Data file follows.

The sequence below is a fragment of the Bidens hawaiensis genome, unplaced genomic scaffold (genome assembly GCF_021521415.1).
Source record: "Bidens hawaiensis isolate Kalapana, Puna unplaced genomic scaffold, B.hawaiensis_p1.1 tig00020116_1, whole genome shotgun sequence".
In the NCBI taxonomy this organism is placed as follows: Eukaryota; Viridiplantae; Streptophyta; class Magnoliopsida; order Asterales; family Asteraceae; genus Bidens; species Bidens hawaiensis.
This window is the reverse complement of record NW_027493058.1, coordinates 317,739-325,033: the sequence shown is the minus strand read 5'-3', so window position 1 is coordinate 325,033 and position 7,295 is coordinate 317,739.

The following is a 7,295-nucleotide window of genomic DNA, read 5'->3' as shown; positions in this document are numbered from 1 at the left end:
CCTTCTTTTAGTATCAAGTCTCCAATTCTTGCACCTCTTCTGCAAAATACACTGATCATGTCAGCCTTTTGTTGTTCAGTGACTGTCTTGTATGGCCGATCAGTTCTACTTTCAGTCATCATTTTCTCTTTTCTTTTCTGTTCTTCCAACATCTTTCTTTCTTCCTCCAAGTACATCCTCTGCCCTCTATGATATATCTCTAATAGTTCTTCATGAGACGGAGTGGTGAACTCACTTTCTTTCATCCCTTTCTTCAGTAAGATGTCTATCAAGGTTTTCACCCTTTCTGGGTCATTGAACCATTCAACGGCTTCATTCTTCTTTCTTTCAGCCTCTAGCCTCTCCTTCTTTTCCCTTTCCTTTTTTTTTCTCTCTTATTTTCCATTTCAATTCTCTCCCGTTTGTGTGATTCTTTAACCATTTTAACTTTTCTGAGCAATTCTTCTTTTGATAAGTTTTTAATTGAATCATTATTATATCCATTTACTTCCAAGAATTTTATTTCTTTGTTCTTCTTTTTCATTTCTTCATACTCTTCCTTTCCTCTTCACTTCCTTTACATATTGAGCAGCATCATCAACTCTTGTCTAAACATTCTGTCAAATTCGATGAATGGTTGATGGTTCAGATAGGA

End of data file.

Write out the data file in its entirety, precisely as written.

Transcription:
The sequence below is a fragment of the Bidens hawaiensis genome, unplaced genomic scaffold (genome assembly GCF_021521415.1).
Source record: "Bidens hawaiensis isolate Kalapana, Puna unplaced genomic scaffold, B.hawaiensis_p1.1 tig00020116_1, whole genome shotgun sequence".
In the NCBI taxonomy this organism is placed as follows: Eukaryota; Viridiplantae; Streptophyta; class Magnoliopsida; order Asterales; family Asteraceae; genus Bidens; species Bidens hawaiensis.
This window is the reverse complement of record NW_027493058.1, coordinates 317,739-325,033: the sequence shown is the minus strand read 5'-3', so window position 1 is coordinate 325,033 and position 7,295 is coordinate 317,739.

The following is a 7,295-nucleotide window of genomic DNA, read 5'->3' as shown; positions in this document are numbered from 1 at the left end:
CCTTCTTTTAGTATCAAGTCTCCAATTCTTGCACCTCTTCTGCAAAATACACTGATCATGTCAGCCTTTTGTTGTTCAGTGACTGTCTTGTATGGCCGATCAGTTCTACTTTCAGTCATCATTTTCTCTTTTCTTTTCTGTTCTTCCAACATCTTTCTTTCTTCCTCCAAGTACATCCTCTGCCCTCTATGATATATCTCTAATAGTTCTTCATGAGACGGAGTGGTGAACTCACTTTCTTTCATCCCTTTCTTCAGTAAGATGTCTATCAAGGTTTTCACCCTTTCTGGGTCATTGAACCATTCAACGGCTTCATTCTTCTTTCTTTCAGCCTCTAGCCTCTCCTTCTTTTCCCTTTCCTTTTTTTTTCTCTCTTATTTTCCATTTCAATTCTCTCCCGTTTGTGTGATTCTTTAACCATTTTAACTTTTCTGAGCAATTCTTCTTTTGATAAGTTTTTAATTGAATCATTATTATATCCATTTACTTCCAAGAATTTTATTTCTTTGTTCTTCTTTTTCATTTCTTCATACTCTTCCTTTCCTCTTCACTTCCTTTACATATTGAGCAGCATCATCAACTCTTGTCTAAACATTCTGTCAAATTCGATGAATGGTTGATGGTTCAGATAGGA